Marxism With a Twist: The Life of José Carlos Mariátegui

Posted by Pete on Jun 14th 2023

The activist and thinker who redefined Marxism in Latin America

“Who knows when the time of living gently will return.” 

- Mariátegui

José Carlos Mariátegui is one of the great figures of radical history in Latin America.

Born in June 1894 in Moquegua, in the south of Peru, he grew up during a very turbulent era: a time of wars and revolutions.

With this backdrop of international tensions and societal changes, Mariátegui went on to become not only a radical activist, but one of the foremost Marxist theorists of the twentieth century.

One of the foremost Marxists scholars in Latin American history, Mariátegui is known as 'El Amauta' meaning 'The Teacher'

Peru was grappling with the loss of a war against Chile, the United States was becoming more and more aggressive towards Latin America, and, in 1914, World War One broke out in Europe.

The World War was the backdrop to Mariátegui’s early adult life.

He’d managed to get a job as a newspaper columnist in Lima. The city was buzzing with news of the war, which had led to an export boom in Peru.

But the 1910s weren’t just a decade of war. They were a decade of revolution, too.

The Mexican Revolution had broken out in 1910, waged against the sort of social inequality and political authoritarianism which was then common to much of Latin America.

Soon after, triggered by the upheaval of World War One, there was the Russian Revolution in 1917.

Both of these events began to radicalize Mariátegui towards revolutionary socialism.

Che Guevara

Often referred to as 'Che's precursor', Mariátegui had a profound influence on Che's Marxist thought

Click to view our Che Guevara tea towel

During the 1910s, Mariátegui became increasingly political in his journalism, and increasingly activist in Peruvian society.

When the demand for Peruvian exports collapsed after the war, the resulting economic crisis saw mass labour protests and a general strike among the workers in Lima.

Mariátegui backed them all the way.

For his trouble, he was exiled to Europe by Peru’s dictatorial government, which didn’t take kindly to agitators.

But the Europe of the late 1910s and early 1920s was hardly going to temper Mariátegui’s radical fervour.

The continent was alive with social revolution. Ireland was fighting a revolutionary war of independence, and the Kaiser had been overthrown in Germany.

Mariátegui spent much of his three-year exile in Italy, as the Communist movement was forming there in the midst of a massive strike wave.

By the time he was able to come back to Peru in 1923, he’d become a devout Marxist, intent upon spreading the gospel of Marxist revolution in Latin America.

Karl Marx tea towel

Mariátegui returned from Europe intent on spreading Marxist revolutionary thought across Latin America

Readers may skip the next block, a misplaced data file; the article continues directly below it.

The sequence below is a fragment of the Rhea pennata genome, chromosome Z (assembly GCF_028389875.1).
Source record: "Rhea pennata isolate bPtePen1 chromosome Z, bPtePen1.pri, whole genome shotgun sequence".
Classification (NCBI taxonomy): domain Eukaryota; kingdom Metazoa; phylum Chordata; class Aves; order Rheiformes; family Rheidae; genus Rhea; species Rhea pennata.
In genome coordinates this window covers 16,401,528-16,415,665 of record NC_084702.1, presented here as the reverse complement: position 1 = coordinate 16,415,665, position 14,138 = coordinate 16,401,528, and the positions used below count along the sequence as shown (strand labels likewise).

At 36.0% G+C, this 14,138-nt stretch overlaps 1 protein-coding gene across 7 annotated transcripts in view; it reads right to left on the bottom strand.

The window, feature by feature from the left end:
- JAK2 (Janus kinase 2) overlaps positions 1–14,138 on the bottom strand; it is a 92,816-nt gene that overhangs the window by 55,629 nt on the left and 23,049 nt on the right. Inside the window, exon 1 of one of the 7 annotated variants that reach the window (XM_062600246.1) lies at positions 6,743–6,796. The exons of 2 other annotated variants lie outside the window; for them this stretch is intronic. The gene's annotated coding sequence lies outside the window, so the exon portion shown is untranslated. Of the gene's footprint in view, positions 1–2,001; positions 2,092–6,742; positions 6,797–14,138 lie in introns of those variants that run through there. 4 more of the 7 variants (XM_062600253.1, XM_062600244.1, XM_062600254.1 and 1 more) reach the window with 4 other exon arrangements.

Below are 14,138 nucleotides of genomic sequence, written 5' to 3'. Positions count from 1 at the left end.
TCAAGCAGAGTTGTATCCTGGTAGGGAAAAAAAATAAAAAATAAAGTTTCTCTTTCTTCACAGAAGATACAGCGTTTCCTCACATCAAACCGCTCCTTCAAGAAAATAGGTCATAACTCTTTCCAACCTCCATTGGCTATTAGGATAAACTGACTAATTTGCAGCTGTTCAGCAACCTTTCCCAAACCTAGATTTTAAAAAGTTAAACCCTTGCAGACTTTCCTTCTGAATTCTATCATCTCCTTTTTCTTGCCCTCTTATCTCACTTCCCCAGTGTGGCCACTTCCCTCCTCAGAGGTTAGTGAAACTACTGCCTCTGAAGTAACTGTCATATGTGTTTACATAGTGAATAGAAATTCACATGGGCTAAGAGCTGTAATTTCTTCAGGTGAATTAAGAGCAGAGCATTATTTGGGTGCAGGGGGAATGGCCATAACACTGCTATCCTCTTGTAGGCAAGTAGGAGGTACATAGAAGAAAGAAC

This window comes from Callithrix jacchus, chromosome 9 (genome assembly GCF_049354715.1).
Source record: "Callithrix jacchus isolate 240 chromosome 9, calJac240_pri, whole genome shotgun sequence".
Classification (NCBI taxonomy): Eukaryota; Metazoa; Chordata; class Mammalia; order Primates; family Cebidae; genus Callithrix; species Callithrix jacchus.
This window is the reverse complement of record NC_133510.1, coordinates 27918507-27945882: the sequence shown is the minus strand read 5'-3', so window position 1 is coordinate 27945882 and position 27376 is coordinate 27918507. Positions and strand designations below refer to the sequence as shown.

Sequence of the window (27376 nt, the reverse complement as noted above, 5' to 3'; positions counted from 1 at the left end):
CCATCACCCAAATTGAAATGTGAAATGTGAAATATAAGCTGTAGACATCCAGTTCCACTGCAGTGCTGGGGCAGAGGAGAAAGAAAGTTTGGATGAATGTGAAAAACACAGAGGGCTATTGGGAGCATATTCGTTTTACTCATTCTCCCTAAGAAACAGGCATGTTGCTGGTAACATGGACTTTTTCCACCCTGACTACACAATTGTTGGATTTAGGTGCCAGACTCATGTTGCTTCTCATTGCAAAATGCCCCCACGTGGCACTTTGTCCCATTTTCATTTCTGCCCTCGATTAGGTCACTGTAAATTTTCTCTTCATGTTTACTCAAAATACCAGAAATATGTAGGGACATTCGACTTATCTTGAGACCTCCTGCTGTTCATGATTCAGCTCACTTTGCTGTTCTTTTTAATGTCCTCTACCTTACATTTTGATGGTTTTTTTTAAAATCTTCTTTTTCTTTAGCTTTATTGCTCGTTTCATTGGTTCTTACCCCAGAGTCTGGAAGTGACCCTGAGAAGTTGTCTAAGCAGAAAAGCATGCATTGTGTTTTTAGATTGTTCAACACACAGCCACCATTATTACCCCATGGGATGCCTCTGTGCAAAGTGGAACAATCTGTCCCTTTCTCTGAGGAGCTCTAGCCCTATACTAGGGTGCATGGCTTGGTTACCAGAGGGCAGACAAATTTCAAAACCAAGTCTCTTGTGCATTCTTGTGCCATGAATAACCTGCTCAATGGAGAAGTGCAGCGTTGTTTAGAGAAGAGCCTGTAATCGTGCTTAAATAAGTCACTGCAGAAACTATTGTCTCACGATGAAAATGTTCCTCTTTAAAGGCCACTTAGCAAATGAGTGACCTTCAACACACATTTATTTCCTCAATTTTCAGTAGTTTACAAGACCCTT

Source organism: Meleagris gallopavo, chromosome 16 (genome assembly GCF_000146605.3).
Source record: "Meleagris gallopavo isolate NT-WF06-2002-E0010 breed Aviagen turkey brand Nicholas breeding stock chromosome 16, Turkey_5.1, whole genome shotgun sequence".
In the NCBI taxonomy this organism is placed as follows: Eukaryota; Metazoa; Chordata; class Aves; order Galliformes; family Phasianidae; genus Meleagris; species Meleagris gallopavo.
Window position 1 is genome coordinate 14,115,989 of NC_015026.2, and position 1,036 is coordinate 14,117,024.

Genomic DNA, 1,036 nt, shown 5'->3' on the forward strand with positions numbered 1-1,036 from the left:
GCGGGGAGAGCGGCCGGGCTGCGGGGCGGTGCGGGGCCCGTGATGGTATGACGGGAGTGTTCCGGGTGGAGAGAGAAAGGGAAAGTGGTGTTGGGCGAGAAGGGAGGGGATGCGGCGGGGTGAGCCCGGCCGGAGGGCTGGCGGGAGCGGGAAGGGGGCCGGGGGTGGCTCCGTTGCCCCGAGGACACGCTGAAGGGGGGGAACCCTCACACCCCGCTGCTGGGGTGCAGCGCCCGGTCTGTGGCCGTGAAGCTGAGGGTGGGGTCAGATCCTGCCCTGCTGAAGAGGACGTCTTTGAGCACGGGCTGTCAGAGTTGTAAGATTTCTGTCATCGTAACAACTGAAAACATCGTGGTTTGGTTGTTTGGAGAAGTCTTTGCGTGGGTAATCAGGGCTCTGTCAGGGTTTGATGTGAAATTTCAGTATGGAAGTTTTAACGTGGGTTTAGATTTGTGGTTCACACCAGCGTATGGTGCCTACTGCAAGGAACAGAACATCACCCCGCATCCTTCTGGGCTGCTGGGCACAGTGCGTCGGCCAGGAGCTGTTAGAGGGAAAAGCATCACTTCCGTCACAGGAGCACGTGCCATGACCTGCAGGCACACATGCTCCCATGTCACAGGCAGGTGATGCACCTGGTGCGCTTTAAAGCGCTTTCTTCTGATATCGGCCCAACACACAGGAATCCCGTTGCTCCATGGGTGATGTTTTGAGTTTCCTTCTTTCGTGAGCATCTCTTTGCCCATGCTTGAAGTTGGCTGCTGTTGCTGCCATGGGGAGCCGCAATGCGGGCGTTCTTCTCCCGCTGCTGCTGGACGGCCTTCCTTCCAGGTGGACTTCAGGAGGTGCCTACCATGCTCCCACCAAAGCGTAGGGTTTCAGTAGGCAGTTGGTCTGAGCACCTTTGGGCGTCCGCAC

Click to view our Karl Marx tea towel

But Mariátegui didn’t come home with a pre-packaged, ready-made Marxism.

No, Mariátegui was an innovator. He spent the next decade – his last – transforming Marxist theory to be more revolutionary, and more Latin American. It was Marxism with a Peruvian twist.

Like Antonio Gramsci, whom he met while in Italy, Mariátegui did not think that the overthrow of capitalism could be left to the impersonal laws of economic development.

There had to be a conscious commitment by workers to actually do the overthrowing:

“Marxism, where it has shown itself to be revolutionary… has never obeyed a passive and rigid determinism.” 

Mariátegui’s generation had seen that the world could be radically changed. He had faith in the revolutionary potential of humankind, to make a better future for itself.

Mariátegui also appreciated that Marxist theories, forged in Europe, had to be remade if they were to be useful for the masses in Latin America.

Unlike nineteenth-century England, where Marx did most of his thinking, Peru didn’t have a big urban workforce – it would need to find its revolutionaries elsewhere.

So, Mariátegui argued that the country’s indigenous peasants had the power and skill to lead a socialist revolution in the Andes:

“Perhaps an indigenous revolutionary consciousness will form slowly, but once the Indians have made the socialist ideal their own, they will serve it with a discipline, tenacity, and strength that few proletarians from other milieus will be able to surpass.”

Alongside all this intellectual work, Mariátegui busied himself organising a new Peruvian Socialist Party, and building up allied trade unions.

So, when he died in 1930, after a long battle with severe leg injuries which he’d lived with since childhood, Mariátegui had cemented his position alongside the likes of Tupac Amaru and José Martí as one of the great thinkers and activists in the long radical history of Latin America.

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